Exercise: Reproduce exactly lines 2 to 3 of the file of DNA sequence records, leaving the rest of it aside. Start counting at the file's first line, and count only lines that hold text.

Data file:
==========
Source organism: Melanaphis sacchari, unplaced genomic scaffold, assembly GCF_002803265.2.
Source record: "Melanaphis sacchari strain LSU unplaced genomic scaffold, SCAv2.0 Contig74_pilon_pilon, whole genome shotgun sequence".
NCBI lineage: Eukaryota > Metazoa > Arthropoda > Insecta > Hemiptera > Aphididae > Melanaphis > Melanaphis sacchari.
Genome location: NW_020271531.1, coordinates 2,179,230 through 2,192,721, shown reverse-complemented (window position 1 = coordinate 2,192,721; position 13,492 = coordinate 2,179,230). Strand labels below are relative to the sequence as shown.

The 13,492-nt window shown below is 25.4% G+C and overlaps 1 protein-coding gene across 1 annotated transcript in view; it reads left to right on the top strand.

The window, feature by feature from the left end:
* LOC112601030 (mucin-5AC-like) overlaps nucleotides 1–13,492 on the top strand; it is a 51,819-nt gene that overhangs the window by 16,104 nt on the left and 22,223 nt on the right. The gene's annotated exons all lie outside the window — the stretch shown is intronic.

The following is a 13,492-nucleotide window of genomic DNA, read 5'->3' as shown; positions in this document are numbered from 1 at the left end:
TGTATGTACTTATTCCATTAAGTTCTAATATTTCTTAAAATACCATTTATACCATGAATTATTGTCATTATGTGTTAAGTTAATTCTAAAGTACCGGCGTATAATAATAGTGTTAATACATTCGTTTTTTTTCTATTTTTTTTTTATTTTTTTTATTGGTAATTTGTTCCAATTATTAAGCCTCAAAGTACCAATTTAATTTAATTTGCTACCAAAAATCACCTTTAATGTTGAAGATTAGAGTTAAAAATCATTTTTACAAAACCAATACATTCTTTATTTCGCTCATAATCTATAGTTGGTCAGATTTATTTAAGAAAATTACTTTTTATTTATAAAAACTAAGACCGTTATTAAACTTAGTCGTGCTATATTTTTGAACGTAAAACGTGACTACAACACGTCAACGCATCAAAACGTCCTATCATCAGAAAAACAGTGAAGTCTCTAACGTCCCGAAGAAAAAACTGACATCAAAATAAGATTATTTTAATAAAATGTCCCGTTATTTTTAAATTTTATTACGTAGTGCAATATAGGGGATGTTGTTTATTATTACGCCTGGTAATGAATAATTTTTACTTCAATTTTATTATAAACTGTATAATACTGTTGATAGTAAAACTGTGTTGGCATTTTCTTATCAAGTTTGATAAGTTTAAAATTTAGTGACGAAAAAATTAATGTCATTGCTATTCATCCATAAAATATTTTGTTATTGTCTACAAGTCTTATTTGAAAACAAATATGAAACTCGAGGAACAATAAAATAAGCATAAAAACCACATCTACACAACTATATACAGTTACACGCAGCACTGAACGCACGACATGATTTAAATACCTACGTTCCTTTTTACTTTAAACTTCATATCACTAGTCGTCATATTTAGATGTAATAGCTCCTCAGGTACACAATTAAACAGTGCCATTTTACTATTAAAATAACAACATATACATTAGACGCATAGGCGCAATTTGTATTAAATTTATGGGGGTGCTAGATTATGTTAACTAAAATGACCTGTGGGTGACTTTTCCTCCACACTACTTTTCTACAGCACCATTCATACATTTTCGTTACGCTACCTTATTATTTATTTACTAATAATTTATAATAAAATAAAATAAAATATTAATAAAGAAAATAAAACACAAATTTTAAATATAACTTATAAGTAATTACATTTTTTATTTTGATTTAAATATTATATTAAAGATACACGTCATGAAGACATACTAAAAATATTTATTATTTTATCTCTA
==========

Source record: "Melanaphis sacchari strain LSU unplaced genomic scaffold, SCAv2.0 Contig74_pilon_pilon, whole genome shotgun sequence".
NCBI lineage: Eukaryota > Metazoa > Arthropoda > Insecta > Hemiptera > Aphididae > Melanaphis > Melanaphis sacchari.